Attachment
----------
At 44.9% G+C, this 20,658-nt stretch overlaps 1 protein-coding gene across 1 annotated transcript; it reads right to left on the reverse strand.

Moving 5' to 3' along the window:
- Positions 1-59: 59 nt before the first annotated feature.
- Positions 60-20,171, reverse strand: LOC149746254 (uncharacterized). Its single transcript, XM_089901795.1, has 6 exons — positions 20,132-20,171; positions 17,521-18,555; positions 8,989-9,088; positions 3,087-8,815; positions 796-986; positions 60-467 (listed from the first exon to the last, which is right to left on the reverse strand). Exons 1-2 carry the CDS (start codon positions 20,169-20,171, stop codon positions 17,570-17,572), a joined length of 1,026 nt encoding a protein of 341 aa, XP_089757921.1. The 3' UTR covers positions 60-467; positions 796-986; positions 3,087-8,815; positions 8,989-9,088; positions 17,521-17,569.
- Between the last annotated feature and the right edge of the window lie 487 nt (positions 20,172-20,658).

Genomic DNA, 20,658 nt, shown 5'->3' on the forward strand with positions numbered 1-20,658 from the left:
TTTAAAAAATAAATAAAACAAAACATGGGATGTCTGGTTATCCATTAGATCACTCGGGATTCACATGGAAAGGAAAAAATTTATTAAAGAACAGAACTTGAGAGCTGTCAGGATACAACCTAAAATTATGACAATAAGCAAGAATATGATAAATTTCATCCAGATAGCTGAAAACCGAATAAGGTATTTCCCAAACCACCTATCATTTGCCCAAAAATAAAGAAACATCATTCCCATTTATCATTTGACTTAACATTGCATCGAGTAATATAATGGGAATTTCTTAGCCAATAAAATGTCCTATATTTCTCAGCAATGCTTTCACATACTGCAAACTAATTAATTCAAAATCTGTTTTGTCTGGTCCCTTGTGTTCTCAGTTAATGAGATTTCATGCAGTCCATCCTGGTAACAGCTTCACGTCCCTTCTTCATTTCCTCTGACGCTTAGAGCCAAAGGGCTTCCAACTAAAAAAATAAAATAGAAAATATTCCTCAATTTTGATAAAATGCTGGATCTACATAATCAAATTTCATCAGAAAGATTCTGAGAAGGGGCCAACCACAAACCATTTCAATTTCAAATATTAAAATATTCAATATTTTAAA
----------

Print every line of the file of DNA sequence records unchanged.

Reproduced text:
At 44.9% G+C, this 20,658-nt stretch overlaps 1 protein-coding gene across 1 annotated transcript; it reads right to left on the reverse strand.

Moving 5' to 3' along the window:
- Positions 1-59: 59 nt before the first annotated feature.
- Positions 60-20,171, reverse strand: LOC149746254 (uncharacterized). Its single transcript, XM_089901795.1, has 6 exons — positions 20,132-20,171; positions 17,521-18,555; positions 8,989-9,088; positions 3,087-8,815; positions 796-986; positions 60-467 (listed from the first exon to the last, which is right to left on the reverse strand). Exons 1-2 carry the CDS (start codon positions 20,169-20,171, stop codon positions 17,570-17,572), a joined length of 1,026 nt encoding a protein of 341 aa, XP_089757921.1. The 3' UTR covers positions 60-467; positions 796-986; positions 3,087-8,815; positions 8,989-9,088; positions 17,521-17,569.
- Between the last annotated feature and the right edge of the window lie 487 nt (positions 20,172-20,658).

Genomic DNA, 20,658 nt, shown 5'->3' on the forward strand with positions numbered 1-20,658 from the left:
TTTAAAAAATAAATAAAACAAAACATGGGATGTCTGGTTATCCATTAGATCACTCGGGATTCACATGGAAAGGAAAAAATTTATTAAAGAACAGAACTTGAGAGCTGTCAGGATACAACCTAAAATTATGACAATAAGCAAGAATATGATAAATTTCATCCAGATAGCTGAAAACCGAATAAGGTATTTCCCAAACCACCTATCATTTGCCCAAAAATAAAGAAACATCATTCCCATTTATCATTTGACTTAACATTGCATCGAGTAATATAATGGGAATTTCTTAGCCAATAAAATGTCCTATATTTCTCAGCAATGCTTTCACATACTGCAAACTAATTAATTCAAAATCTGTTTTGTCTGGTCCCTTGTGTTCTCAGTTAATGAGATTTCATGCAGTCCATCCTGGTAACAGCTTCACGTCCCTTCTTCATTTCCTCTGACGCTTAGAGCCAAAGGGCTTCCAACTAAAAAAATAAAATAGAAAATATTCCTCAATTTTGATAAAATGCTGGATCTACATAATCAAATTTCATCAGAAAGATTCTGAGAAGGGGCCAACCACAAACCATTTCAATTTCAAATATTAAAATATTCAATATTTTAAA